Book Review of “The Naked Collection”, by Sally Dali
Book Review of ‘The Naked Collection’ by Sally Dali.
By Duncan Heenan, May 2016
This book is figurative ‘A Curate’s Egg’, i.e. ‘good in parts’. That expression is drawn from the story of a young Curate who, when staying with a Bishop, was served a boiled egg for breakfast which, when cracked open, turned out to be bad. When the Bishop asked him “How is your egg?” the Curate, not wishing to cause a fuss, replied “Good in parts, sir”.
‘The Naked Collection’ is a compilation of 4 self-published short booklet/essays, all by the same author; ‘Being Naked’, ‘Still Naked’, ‘Naked In Winter’ and ‘Happy To Be Naked’. I bought it on an impulse as light reading to take on holiday and within a few pages realised that I had fallen in to the trap of buying a book based on its title and a low price.
Each of the component works is essentially the same – the author’s personal memoir heavily laced with lengthy and repetitive expositions of her philosophy of naturism, which amount to the fact that she loves to be naked and loves to tell people about it. He memoirs reflect this in that she has led an unremarkable life except to the extent that she has dedicated most of her adult life to finding ways and places to get naked, leading her eventually to give up her life in England and go and live at the French naturist resort CHM Montelivet, where she now shows signs of boredom and scrapes a living working as a booking agent for some of the accommodation. As a component part of her story, she is very open about her rather active bisexual love life but spares us the detail, and so avoids it becoming a ‘mummy porn’ story; but it may earn her some disapproval from readers who espouse monogamy. However, Sally Dali (a pen name) claims not to seek approval however, either of her love life (which forms a fairly small part of the books) or of her ‘obsession’ (her word) with naturism. She says she just wants to express to the world how wonderful naturism is, and why we should all try it.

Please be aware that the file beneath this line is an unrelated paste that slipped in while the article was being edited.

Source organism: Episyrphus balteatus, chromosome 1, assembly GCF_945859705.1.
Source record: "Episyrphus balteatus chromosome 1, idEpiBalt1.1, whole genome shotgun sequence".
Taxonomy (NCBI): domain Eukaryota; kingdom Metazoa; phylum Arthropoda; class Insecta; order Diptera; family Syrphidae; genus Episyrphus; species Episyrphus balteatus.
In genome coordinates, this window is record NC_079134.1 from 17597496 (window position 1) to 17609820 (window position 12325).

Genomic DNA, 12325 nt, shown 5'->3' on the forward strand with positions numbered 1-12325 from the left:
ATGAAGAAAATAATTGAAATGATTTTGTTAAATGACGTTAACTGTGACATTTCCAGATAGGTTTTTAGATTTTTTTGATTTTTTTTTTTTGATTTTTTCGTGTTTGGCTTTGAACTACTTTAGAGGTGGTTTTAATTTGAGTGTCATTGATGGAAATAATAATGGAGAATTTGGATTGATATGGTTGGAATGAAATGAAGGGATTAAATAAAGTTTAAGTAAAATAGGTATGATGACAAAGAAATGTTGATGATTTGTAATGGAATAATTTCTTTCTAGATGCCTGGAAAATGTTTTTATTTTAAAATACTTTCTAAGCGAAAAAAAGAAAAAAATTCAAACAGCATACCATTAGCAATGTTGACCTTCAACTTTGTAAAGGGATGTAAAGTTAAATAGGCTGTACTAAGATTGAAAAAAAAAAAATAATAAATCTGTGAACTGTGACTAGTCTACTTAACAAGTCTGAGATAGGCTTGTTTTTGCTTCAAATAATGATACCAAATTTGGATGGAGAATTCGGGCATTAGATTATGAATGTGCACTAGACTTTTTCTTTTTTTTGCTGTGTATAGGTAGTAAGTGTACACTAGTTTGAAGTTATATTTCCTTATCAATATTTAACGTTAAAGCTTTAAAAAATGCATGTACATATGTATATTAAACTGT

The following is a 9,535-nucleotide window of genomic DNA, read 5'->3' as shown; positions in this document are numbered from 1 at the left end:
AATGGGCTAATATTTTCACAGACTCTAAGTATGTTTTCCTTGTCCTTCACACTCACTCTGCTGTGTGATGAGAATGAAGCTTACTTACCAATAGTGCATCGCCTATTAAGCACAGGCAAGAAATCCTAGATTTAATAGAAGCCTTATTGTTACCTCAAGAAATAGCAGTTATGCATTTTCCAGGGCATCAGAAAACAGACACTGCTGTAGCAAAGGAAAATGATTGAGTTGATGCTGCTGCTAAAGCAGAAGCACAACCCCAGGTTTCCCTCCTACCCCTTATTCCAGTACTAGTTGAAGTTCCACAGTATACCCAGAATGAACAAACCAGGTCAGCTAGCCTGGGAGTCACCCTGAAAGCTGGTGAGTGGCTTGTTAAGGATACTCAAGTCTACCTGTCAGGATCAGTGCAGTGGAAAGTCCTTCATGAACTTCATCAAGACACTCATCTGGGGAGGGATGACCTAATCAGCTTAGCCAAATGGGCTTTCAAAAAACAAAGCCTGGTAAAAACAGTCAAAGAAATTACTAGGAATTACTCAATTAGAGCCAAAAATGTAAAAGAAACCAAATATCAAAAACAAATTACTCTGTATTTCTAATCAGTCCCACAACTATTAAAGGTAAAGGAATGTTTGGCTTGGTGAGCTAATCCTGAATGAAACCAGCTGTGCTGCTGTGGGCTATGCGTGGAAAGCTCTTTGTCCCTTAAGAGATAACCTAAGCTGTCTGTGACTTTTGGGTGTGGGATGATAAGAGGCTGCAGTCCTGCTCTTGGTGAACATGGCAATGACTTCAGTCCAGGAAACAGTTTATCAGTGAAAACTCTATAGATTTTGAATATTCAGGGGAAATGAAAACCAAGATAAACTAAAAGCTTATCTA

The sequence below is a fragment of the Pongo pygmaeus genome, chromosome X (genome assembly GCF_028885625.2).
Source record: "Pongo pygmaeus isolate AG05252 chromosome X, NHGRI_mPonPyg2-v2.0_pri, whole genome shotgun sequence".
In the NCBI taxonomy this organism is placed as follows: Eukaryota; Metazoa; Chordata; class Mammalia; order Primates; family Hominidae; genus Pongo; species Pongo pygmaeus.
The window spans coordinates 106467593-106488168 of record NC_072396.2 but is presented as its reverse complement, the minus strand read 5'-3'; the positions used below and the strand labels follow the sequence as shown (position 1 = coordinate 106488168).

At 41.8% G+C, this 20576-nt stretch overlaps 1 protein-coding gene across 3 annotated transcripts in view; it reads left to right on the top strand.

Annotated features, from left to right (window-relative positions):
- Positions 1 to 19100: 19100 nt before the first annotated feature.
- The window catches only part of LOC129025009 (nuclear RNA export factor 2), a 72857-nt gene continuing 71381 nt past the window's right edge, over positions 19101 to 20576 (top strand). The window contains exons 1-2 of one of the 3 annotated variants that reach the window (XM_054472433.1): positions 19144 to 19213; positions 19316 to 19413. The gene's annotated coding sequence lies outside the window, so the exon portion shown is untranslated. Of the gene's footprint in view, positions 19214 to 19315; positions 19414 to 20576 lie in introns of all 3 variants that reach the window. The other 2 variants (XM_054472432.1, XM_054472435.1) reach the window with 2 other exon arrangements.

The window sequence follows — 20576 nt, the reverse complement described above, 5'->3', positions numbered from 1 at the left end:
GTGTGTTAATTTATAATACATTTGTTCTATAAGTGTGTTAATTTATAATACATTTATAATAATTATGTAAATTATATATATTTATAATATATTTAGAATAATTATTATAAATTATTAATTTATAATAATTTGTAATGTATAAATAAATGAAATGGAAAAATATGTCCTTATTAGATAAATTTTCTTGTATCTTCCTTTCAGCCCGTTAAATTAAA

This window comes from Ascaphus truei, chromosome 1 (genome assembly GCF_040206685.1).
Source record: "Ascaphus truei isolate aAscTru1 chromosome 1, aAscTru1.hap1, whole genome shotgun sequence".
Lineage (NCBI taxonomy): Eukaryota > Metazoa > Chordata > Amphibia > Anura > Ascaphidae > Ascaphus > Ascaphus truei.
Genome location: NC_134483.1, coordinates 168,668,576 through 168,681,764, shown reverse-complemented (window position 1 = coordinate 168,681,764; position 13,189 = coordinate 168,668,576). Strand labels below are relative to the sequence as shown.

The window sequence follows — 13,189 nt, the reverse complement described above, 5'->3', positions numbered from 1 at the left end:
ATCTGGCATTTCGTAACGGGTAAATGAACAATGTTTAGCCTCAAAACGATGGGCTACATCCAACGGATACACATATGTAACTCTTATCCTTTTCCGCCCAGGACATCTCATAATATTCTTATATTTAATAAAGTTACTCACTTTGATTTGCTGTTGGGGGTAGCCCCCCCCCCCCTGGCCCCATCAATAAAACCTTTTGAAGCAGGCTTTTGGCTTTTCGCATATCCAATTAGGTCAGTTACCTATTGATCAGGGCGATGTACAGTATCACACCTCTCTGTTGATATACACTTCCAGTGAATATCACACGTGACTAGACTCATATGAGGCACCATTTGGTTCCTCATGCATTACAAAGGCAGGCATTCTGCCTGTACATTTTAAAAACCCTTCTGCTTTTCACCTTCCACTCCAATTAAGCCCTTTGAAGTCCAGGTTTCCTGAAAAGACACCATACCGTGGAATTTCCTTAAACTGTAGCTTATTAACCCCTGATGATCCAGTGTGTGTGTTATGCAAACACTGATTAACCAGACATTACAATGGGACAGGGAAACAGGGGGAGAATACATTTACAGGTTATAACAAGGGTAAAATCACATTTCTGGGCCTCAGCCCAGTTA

Where the book failed, for me at least, was its lack of real content. We are told that she loves to be naked, and there are a few attempts at explaining why, but they all boil down to ‘I just do’. But, because she has so little else to tell us, she repeats it many times with very little